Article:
Bill Johnson is one of those people writers should want to know. His understanding of stories and characters is deep and true and useful. He especially helps writers explore their characters’ psyches, wounds and motivations. Here’s an excerpt from the insightful Mr. Johnson:
Writing a novel with a dual timeline requires a strong understanding of story structure. The most common failure I see is that the character in the present simply relates information in a dramatically flat, uninteresting manner. Or, the intensity of events in the past are undercut by the certainty that the narrator will survive.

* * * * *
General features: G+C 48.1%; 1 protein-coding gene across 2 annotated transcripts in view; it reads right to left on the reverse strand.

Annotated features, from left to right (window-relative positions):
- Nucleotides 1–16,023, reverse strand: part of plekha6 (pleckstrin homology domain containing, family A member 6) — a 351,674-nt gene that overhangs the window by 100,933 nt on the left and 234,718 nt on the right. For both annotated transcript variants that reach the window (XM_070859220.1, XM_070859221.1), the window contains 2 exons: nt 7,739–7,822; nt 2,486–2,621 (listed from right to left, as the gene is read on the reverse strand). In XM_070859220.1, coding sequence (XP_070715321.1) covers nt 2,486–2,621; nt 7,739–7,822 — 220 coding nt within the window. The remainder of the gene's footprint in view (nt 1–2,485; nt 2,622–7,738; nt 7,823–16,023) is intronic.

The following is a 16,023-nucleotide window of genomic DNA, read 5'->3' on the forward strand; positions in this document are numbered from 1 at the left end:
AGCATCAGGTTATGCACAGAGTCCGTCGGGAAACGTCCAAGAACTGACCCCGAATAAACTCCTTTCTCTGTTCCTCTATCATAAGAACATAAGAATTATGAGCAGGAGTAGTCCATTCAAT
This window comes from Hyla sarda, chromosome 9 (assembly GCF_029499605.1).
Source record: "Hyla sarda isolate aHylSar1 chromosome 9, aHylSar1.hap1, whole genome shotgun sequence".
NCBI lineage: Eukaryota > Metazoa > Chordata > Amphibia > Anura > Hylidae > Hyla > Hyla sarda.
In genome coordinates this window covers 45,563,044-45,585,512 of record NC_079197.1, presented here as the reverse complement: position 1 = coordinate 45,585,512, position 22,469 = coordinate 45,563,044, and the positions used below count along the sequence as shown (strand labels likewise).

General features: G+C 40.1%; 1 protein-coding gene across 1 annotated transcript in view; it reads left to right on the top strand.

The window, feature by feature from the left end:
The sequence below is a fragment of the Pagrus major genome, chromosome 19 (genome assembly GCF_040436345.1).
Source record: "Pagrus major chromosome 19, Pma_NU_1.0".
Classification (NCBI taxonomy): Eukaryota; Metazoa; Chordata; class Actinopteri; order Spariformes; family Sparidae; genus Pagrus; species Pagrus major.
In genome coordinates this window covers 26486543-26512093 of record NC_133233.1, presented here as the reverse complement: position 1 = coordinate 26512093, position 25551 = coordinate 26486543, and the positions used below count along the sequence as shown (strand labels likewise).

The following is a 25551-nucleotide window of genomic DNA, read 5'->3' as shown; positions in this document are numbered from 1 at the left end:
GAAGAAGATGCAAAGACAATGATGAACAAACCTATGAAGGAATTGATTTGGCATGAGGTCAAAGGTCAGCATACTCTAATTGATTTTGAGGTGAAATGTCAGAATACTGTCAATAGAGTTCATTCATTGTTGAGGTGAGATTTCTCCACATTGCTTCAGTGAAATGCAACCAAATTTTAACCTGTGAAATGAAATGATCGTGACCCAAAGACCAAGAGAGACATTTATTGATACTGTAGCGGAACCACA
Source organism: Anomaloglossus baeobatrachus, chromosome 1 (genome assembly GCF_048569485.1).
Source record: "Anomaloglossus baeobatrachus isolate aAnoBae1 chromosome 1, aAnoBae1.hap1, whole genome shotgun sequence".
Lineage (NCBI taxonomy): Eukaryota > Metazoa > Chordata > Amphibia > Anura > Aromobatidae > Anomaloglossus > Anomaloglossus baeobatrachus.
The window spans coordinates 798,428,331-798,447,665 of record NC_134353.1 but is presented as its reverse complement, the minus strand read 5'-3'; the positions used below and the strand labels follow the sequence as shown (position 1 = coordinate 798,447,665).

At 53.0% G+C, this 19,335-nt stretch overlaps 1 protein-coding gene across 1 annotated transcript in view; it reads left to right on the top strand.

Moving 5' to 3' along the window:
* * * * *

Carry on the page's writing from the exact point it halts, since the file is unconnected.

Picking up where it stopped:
Water for Elephants, by Sara Gruen, offers a good example of how a well-written novel develops multiple timelines. First, the opening prologue of the novel starts with what in screen writing would be called an inciting incident: here, that all the animals in the circus have gotten loose in the big top. On a character note, a fry cook mentions to the narrator, “Besides,” he said, locking eyes with me, “it seems to me you’ve got a lot to lose right now.” He raised his eyebrows for emphasis. My heart skipped a beat.